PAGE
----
Merlin Tuttle, American ecologist, founder & executive director of Merlin Tuttle’s Bat Conservation told Mongabay-India in an email: “Virtually every animal species that has been carefully studied has some virus of potential risk to other species. In the past four decades, so-called ‘emerging diseases’ have killed fewer than 20,000 people worldwide, and there is no more than unsubstantiated speculation for blaming even half of those deaths on bats,” he added. He also reminded that some of the most valued crops rely heavily on flying foxes and their closest relatives for pollination. “Flying foxes are also Southeast Asia’s most important long-distance seed dispersers, essential to reforestation,” he stated.
He also said that bats in reality have one of the world’s finest safety records when it comes to living with people. Hundreds of bat biologists, millions of people who eat bats, and the millions more who share cities with huge bat colonies are no less healthy than others.
Nameer regretted that an unnecessary panic has spread among the people against bats. Bats have been living in close proximity to communities for ages. Most of the older open wells in the state, especially those that have been dug through laterite rock beds, commonly have bats hanging on the walls.
“It is neither possible, nor necessary to clean all these wells and remove bats,” he said. “In a crisis situation such as now we need to be careful and take precautionary measures. Let us boil water for drinking and cooking.”
Nameer consulted Paul Racey, a leading authority on bats, retired professor at the University of Aberdeen and the chair of the Bat Specialist Group of the International Union for Conservation of Nature (IUCN) over this issue. In an email to Nameer, Racey said that the disease spreads mainly by drinking palm sap that has been infected with the Nipah virus by the greater Indian fruit bat Pteropus giganteus. Preventing bats’ access to the sap collection pots has reduced the infection rate in other parts of the world. “In Bangladesh, bamboo skirts have been deployed to prevent bats from contaminating palm sap. Do people consume palm sap, either fresh or fermented, in Kerala? This is a possible route of infection,” Racey asked in his mail.
Since palm sap toddy is a common drink in Kerala, experts advise avoiding the drink at present. This is better way to prevent the infection from spreading than harming the fruit bats.
“Culling of bats has to be totally avoided even if tests show some of the fruit bats in the region are carrying Nipah virus,” Nameer emphasised. “Earlier experience from Malayasia has shown that the virus will get more virulent if the animal is stressed and this could cause more infections.”
Ecological imbalances can also stress out bats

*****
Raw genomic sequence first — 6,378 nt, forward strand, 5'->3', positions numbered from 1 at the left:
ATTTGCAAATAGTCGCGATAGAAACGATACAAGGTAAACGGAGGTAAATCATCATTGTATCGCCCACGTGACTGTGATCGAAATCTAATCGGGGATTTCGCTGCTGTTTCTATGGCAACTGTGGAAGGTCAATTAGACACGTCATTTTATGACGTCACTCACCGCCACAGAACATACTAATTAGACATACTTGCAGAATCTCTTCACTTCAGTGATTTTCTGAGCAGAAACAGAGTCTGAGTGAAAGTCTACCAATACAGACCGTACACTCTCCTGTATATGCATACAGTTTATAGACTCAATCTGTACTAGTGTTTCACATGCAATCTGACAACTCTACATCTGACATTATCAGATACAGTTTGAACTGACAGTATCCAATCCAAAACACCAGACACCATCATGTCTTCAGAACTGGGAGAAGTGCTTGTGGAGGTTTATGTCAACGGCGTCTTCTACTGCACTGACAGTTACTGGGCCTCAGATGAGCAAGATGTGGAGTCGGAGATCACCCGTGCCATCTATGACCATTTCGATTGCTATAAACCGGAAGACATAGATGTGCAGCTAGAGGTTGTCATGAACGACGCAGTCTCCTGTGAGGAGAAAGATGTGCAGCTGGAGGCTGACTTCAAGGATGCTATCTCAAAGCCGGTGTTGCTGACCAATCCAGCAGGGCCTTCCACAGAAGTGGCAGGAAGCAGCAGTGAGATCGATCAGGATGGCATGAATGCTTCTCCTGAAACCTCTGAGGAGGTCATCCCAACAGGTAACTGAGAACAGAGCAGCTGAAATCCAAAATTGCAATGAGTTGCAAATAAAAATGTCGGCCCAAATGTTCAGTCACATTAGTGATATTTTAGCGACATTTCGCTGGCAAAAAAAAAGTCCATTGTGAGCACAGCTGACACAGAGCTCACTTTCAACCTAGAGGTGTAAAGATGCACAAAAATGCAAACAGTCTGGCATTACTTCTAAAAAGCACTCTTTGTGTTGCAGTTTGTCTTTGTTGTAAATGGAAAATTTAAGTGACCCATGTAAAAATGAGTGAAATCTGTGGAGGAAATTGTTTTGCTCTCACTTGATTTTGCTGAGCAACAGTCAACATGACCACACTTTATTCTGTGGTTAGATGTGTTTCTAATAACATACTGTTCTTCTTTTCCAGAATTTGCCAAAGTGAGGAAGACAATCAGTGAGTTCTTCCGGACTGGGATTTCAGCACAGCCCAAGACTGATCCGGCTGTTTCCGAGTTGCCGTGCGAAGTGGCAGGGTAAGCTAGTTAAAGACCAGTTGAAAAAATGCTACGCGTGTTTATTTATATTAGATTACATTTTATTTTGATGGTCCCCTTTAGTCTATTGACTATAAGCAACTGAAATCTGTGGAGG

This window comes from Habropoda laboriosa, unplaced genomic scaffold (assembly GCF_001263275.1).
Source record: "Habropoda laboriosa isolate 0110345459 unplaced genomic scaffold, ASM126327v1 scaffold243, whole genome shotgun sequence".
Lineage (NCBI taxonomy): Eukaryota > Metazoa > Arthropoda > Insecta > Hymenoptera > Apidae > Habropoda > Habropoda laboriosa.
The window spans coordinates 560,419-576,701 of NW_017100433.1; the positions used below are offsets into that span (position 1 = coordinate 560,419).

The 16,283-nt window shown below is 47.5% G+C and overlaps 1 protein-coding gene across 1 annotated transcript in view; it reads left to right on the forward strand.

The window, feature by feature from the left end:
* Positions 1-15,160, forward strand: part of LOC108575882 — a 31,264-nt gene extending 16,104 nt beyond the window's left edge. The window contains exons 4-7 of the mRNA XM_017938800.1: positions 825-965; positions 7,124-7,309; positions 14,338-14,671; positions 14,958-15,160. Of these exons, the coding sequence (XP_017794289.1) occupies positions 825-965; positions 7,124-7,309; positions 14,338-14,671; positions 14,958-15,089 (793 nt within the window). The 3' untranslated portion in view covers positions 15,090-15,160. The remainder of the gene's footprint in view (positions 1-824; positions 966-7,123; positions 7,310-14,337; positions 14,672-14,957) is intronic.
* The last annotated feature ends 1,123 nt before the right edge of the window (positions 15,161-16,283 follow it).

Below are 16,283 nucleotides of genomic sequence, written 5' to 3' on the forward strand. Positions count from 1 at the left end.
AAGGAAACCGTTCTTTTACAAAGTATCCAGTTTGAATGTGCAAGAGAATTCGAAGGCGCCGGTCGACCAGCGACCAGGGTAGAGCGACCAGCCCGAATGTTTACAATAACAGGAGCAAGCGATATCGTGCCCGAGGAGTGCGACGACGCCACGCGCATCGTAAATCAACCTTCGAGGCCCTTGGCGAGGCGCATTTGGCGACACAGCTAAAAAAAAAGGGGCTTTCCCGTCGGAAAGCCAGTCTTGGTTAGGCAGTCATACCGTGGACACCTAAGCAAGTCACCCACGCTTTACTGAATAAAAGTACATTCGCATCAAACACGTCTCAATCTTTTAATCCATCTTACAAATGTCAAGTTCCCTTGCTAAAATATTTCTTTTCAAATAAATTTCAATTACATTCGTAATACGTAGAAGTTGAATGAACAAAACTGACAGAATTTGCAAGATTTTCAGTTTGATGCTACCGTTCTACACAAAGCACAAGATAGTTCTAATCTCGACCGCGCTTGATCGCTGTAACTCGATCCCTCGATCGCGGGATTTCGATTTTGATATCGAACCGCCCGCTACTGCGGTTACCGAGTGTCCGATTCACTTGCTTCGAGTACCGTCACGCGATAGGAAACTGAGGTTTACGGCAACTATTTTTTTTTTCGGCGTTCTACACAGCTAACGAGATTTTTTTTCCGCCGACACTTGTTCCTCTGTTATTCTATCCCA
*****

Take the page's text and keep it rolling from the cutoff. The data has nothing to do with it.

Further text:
The virus that is present in the bats get virulent when the mammals are stressed mostly out of human-induced factors. A WHO report on Nipah Virus Infection states that “there is strong evidence that emergence of bat-related viral infections communicable to humans and animals has been attributed to the loss of natural habitats of bats.” It further adds, “As the flying fox habitat is destroyed by human activity the bats get stressed and hungry, their immune system gets weaker, their virus load goes up and a lot of virus spills out in their urine and saliva.”
According to Nameer, the bats can be stressed out due to various reasons, “It can be loss of habitat, lack of food, climate change or deforestation that can lead to the virus spilling out.”
“After the El Nino phenomenon in 1997, fires in Kalimantan and Sumatra destroyed approximately five million hectares of forest. The haze badly affected the flowering and fruiting of trees in southern peninsular Malaysia. This loss of habitat and lack of food forced the fruit bats to migrate to orchard farms and that stress caused the spill out of virus,” B. Ekbal, neurosurgeon and a renowned public health activist in Kerala said.
These orchards to which the bats migrated were surrounded by a number of pig farms. In Malaysia, the virus was first transferred to pigs and later got transmitted to humans. More than a million pigs were culled to control the outbreak then, recalled Ekbal. The WHO report also says that 90% of the infected people in 1998-99 outbreak were pig farmers.
Improved public health awareness needed
Both Nameer and Ekbal emphasise the need for better public health awareness and preparedness.
According to the WHO report, 600 Nipah cases were reported in the world from 1998 to 2015. Among this almost 50% of the infected patients died.
“This is a small number considering the world statistics for other diseases. In Kerala ten people die daily in road accidents. So there is no need of a panic. This virus can be tackled with precautions,” Ekbal said. He also added that state should give more importance to public health as presently it is focusing more on curative medicines.
“Avoid eating bat bitten fruits, take proper precautions while contacting infected persons and drink only boiled water,” Nameer added.
As the southwest monsoon crosses the Kerala coast and there are chances of increased incidences of infectious diseases, strengthened public health awareness and action can help in overcoming infectious diseases – Nipah and others.
This article was originally published on Mongabay India and is republished here under a Creative Commons licence.